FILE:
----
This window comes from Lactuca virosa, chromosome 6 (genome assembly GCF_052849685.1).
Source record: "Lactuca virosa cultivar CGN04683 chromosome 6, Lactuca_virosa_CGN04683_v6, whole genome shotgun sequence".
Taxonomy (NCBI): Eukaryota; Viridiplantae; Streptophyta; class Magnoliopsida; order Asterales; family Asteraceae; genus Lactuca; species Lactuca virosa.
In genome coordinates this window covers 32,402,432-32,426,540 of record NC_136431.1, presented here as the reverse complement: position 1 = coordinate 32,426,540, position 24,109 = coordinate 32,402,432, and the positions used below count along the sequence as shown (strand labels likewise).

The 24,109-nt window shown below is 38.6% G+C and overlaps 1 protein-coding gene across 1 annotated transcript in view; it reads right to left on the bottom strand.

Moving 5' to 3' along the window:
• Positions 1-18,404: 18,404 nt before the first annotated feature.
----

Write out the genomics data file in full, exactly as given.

This window comes from Lactuca virosa, chromosome 6 (genome assembly GCF_052849685.1).
Source record: "Lactuca virosa cultivar CGN04683 chromosome 6, Lactuca_virosa_CGN04683_v6, whole genome shotgun sequence".
Taxonomy (NCBI): Eukaryota; Viridiplantae; Streptophyta; class Magnoliopsida; order Asterales; family Asteraceae; genus Lactuca; species Lactuca virosa.
In genome coordinates this window covers 32,402,432-32,426,540 of record NC_136431.1, presented here as the reverse complement: position 1 = coordinate 32,426,540, position 24,109 = coordinate 32,402,432, and the positions used below count along the sequence as shown (strand labels likewise).

The 24,109-nt window shown below is 38.6% G+C and overlaps 1 protein-coding gene across 1 annotated transcript in view; it reads right to left on the bottom strand.

Moving 5' to 3' along the window:
• Positions 1-18,404: 18,404 nt before the first annotated feature.